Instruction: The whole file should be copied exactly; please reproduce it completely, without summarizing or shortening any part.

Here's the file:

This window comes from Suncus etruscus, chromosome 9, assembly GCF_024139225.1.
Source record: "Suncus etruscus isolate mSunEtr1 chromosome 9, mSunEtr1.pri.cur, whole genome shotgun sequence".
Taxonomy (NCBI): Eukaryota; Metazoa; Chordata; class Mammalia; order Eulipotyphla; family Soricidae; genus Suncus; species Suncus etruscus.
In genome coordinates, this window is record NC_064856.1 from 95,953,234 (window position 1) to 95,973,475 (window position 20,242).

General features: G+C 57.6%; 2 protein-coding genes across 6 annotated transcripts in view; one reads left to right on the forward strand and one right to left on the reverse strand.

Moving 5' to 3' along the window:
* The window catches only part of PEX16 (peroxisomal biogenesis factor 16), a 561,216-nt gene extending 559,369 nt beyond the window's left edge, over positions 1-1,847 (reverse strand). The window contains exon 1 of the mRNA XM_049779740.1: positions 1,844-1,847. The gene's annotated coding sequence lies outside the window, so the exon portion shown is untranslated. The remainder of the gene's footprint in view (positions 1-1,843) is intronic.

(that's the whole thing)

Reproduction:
This window comes from Suncus etruscus, chromosome 9, assembly GCF_024139225.1.
Source record: "Suncus etruscus isolate mSunEtr1 chromosome 9, mSunEtr1.pri.cur, whole genome shotgun sequence".
Taxonomy (NCBI): Eukaryota; Metazoa; Chordata; class Mammalia; order Eulipotyphla; family Soricidae; genus Suncus; species Suncus etruscus.
In genome coordinates, this window is record NC_064856.1 from 95,953,234 (window position 1) to 95,973,475 (window position 20,242).

General features: G+C 57.6%; 2 protein-coding genes across 6 annotated transcripts in view; one reads left to right on the forward strand and one right to left on the reverse strand.

Moving 5' to 3' along the window:
* The window catches only part of PEX16 (peroxisomal biogenesis factor 16), a 561,216-nt gene extending 559,369 nt beyond the window's left edge, over positions 1-1,847 (reverse strand). The window contains exon 1 of the mRNA XM_049779740.1: positions 1,844-1,847. The gene's annotated coding sequence lies outside the window, so the exon portion shown is untranslated. The remainder of the gene's footprint in view (positions 1-1,843) is intronic.